When you pick up a pen to jot down a quick note, write a check, or add an item to your shopping list, you probably don’t think much about what you’re writing. It’s automatic; from gripping the pen to forming the letters, your brain knows exactly what to do.
But do you remember what writing was like when you were a child? Whether manuscript or cursive, when a child learns to write for the first time, it takes a lot of practice before forming those letters becomes automatic. Good handwriting isn’t something that occurs naturally; it’s a skill that children have to be taught.
It’s important to provide students with models of letters, so if they’re unsure of how to form a letter they have accurate near-point and far-point references. These five handwriting teaching tools will help your students during handwriting lessons as well as when they write throughout the day.
Tools for Handwriting Lessons
In order for students to develop good handwriting, they have to be taught how to form the letters. Handwriting instruction is an essential part of this process. Simply asking students to practice writing letters without any instruction can lead to bad handwriting habits, since students may end up practicing a letter incorrectly.
Effective handwriting instruction can be accomplished in just 10-15 minutes, a few days a week. Try using handwriting workbooks and an animated alphabet to streamline the process:
1. Handwriting Workbooks
A good handwriting workbook can make a huge difference in your handwriting lessons. Instead of students simply writing a letter over and over on a blank piece of paper, a workbook includes models of all the basic strokes and letters, proper writing lines, and models for tracing. Additionally, using a workbook with word and sentence models allows students to see and practice correct letter and word spacing.
Handwriting workbooks also include letter formation instructions. These instructions include detailed stroke descriptions and numbered stroke arrows to show students how to form the letter.
Another important feature you’ll find in a handwriting workbook is self-evaluation reminders. It’s so important for students to evaluate their work so they can immediately recognize which letters need improvement and why.
2. Animated Alphabet
An animated alphabet is exactly what it sounds like – it demonstrates proper stroke-by-stroke letter and numeral formation. It’s also a great way to make handwriting fun and interactive!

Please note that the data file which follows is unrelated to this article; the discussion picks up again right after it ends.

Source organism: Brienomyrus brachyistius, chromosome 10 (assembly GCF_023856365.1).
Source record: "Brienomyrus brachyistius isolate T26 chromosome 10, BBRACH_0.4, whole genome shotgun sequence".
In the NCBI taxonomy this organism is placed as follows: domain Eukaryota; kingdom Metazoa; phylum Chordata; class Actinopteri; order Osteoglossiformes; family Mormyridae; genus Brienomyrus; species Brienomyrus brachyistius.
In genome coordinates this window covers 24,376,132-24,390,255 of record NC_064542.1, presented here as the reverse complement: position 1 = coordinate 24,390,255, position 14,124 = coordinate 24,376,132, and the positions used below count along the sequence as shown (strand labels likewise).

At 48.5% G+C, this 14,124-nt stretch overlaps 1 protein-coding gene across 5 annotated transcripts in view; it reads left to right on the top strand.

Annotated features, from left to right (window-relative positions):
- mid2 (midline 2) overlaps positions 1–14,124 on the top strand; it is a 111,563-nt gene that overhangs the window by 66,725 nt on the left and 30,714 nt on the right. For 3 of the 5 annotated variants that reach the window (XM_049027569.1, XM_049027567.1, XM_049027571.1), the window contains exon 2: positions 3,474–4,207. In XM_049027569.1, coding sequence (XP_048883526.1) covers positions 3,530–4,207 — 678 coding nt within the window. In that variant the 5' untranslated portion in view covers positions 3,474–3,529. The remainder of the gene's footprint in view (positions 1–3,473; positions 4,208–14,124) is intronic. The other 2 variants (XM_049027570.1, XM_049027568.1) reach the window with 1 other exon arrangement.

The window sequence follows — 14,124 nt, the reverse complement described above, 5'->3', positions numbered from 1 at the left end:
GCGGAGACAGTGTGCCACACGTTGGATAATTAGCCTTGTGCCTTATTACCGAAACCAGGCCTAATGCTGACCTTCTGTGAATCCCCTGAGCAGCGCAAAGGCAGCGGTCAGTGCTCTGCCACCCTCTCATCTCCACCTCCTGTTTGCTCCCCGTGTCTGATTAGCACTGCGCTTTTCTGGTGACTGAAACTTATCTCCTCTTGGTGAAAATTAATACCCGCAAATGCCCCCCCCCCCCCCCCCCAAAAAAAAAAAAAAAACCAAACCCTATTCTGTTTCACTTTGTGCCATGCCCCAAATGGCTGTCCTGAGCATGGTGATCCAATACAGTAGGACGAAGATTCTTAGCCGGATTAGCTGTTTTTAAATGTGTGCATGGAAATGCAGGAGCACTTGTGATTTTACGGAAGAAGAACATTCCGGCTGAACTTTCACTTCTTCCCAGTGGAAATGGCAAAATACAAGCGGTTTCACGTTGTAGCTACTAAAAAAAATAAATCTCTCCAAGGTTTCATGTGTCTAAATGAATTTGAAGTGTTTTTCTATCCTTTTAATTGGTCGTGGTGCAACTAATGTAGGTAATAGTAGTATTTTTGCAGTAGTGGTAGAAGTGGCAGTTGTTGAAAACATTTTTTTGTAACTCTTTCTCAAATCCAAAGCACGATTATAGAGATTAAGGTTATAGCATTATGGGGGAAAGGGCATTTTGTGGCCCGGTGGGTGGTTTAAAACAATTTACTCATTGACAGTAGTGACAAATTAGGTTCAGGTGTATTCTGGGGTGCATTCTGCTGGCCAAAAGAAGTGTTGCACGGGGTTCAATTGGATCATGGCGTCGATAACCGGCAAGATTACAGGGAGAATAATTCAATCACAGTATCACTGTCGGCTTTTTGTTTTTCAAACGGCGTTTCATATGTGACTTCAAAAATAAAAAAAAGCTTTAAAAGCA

AlphamationPlus, Universal Publishing’s exclusive animated alphabet, models all of the manuscript and cursive letters and numerals for you. That means you’re free to walk around the room while your students watch the letter being formed. You can also pause and restart the letter to point out a particular basic stroke or where the letter touches the writing lines.
AlphamationPlus also engages students with a multisensory experience: it shows the formation of the letter, verbalizes the strokes as they’re being made, and includes an interactive component for students to trace and write the letter themselves.
More Tools to Encourage Good Handwriting
When students close their handwriting books, that doesn’t mean they’re done writing for the day. As they write math problems, vocabulary words, spelling words, etc., they may need a gentle reminder of how to correctly form letters.
Placing these near-point and far-point letter references in your classroom will help students maintain legible handwriting all day long:
3. Alphabet Wall Strips
We’re all familiar with this classroom staple – the line of letters resting at the top of the chalkboard. Alphabet wall strips aren’t just useful for handwriting lessons; they’re the perfect reference for students as they write throughout the day.
Alphabet wall strips can be seen from anywhere in the classroom. Students can see the letters whether they’re writing at the chalkboard, at their desks, at a table for group work, or anywhere else in the room.
4. Alphabet Desk Strips
Alphabet desk strips are the near-point version of wall strips. Desk strips provide a close reference that students can easily see while they’re writing at their desks.
These desk strips are self-adhesive and include all of the capital letters and lowercase letters, as well as numerals and punctuation.
5. Alphabet Wall Posters
Wall posters are a little different than wall strips. They provide another far-point reference but include more than just letter models. You can find wall posters with arrows to guide letter formation, giving your students models that show exactly how to make the letters. We recommend using wall posters that also depict the basic strokes and proper pencil and paper position.
These tools will be especially helpful for students learning manuscript or cursive for the first time, but they’re a great reminder for students of all ages. Don’t forget: consistency is key! When you’re selecting handwriting books and alphabet models to add to your classroom, make sure they all show the same style of letters. Doing so will go a long way in helping your students build good handwriting skills!
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Universal Handwriting provides sequential, developmentally appropriate handwriting instruction for grades PK-6.